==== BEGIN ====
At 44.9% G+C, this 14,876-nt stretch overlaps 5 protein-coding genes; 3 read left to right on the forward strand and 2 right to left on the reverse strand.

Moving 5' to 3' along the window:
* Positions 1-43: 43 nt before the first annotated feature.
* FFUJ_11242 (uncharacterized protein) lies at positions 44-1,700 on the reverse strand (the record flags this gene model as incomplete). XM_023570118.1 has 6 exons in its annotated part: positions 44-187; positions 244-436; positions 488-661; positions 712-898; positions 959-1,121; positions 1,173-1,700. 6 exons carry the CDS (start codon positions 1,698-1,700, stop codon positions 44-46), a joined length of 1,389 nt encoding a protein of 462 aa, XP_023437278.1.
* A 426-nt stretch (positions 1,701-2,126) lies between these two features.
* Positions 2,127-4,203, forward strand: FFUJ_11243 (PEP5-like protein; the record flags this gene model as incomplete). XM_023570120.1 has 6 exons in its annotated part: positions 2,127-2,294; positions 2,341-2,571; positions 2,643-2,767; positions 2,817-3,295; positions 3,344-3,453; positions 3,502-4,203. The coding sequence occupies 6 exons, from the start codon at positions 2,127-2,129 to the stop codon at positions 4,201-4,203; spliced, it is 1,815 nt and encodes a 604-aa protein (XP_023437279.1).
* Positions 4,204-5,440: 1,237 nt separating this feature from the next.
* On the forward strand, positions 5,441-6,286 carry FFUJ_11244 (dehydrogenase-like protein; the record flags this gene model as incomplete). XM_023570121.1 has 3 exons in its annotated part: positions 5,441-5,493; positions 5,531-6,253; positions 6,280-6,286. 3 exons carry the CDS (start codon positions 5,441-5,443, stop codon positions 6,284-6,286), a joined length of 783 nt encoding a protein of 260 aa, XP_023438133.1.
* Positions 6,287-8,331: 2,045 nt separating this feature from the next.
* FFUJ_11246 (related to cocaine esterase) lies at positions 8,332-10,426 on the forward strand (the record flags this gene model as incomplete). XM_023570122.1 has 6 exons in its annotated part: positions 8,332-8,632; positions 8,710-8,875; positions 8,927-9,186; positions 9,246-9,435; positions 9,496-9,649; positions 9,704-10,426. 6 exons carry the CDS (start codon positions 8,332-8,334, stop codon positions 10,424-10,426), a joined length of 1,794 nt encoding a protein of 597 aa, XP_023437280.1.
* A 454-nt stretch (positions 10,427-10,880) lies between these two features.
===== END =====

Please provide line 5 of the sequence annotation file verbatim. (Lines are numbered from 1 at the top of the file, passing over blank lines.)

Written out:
* A 426-nt stretch (positions 1,701-2,126) lies between these two features.